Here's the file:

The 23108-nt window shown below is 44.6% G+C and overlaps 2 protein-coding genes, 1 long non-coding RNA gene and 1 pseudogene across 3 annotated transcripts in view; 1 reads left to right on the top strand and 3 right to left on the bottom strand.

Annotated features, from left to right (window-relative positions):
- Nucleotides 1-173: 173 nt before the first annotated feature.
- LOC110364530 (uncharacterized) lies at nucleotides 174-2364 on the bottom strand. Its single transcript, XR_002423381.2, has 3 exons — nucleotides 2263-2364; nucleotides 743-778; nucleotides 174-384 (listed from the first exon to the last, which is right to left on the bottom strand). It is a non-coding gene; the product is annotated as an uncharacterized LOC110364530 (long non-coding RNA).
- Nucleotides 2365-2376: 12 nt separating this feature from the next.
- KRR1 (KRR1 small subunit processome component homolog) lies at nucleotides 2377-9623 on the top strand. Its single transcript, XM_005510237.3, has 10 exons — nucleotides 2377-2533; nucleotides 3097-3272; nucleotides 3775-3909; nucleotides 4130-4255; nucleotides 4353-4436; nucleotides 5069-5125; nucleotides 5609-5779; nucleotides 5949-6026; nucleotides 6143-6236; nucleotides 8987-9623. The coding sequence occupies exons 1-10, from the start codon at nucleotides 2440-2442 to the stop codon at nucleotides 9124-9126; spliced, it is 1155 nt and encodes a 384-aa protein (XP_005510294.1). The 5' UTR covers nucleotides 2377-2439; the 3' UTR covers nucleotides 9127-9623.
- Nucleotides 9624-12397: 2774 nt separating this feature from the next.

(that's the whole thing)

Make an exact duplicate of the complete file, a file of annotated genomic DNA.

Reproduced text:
The 23108-nt window shown below is 44.6% G+C and overlaps 2 protein-coding genes, 1 long non-coding RNA gene and 1 pseudogene across 3 annotated transcripts in view; 1 reads left to right on the top strand and 3 right to left on the bottom strand.

Annotated features, from left to right (window-relative positions):
- Nucleotides 1-173: 173 nt before the first annotated feature.
- LOC110364530 (uncharacterized) lies at nucleotides 174-2364 on the bottom strand. Its single transcript, XR_002423381.2, has 3 exons — nucleotides 2263-2364; nucleotides 743-778; nucleotides 174-384 (listed from the first exon to the last, which is right to left on the bottom strand). It is a non-coding gene; the product is annotated as an uncharacterized LOC110364530 (long non-coding RNA).
- Nucleotides 2365-2376: 12 nt separating this feature from the next.
- KRR1 (KRR1 small subunit processome component homolog) lies at nucleotides 2377-9623 on the top strand. Its single transcript, XM_005510237.3, has 10 exons — nucleotides 2377-2533; nucleotides 3097-3272; nucleotides 3775-3909; nucleotides 4130-4255; nucleotides 4353-4436; nucleotides 5069-5125; nucleotides 5609-5779; nucleotides 5949-6026; nucleotides 6143-6236; nucleotides 8987-9623. The coding sequence occupies exons 1-10, from the start codon at nucleotides 2440-2442 to the stop codon at nucleotides 9124-9126; spliced, it is 1155 nt and encodes a 384-aa protein (XP_005510294.1). The 5' UTR covers nucleotides 2377-2439; the 3' UTR covers nucleotides 9127-9623.
- Nucleotides 9624-12397: 2774 nt separating this feature from the next.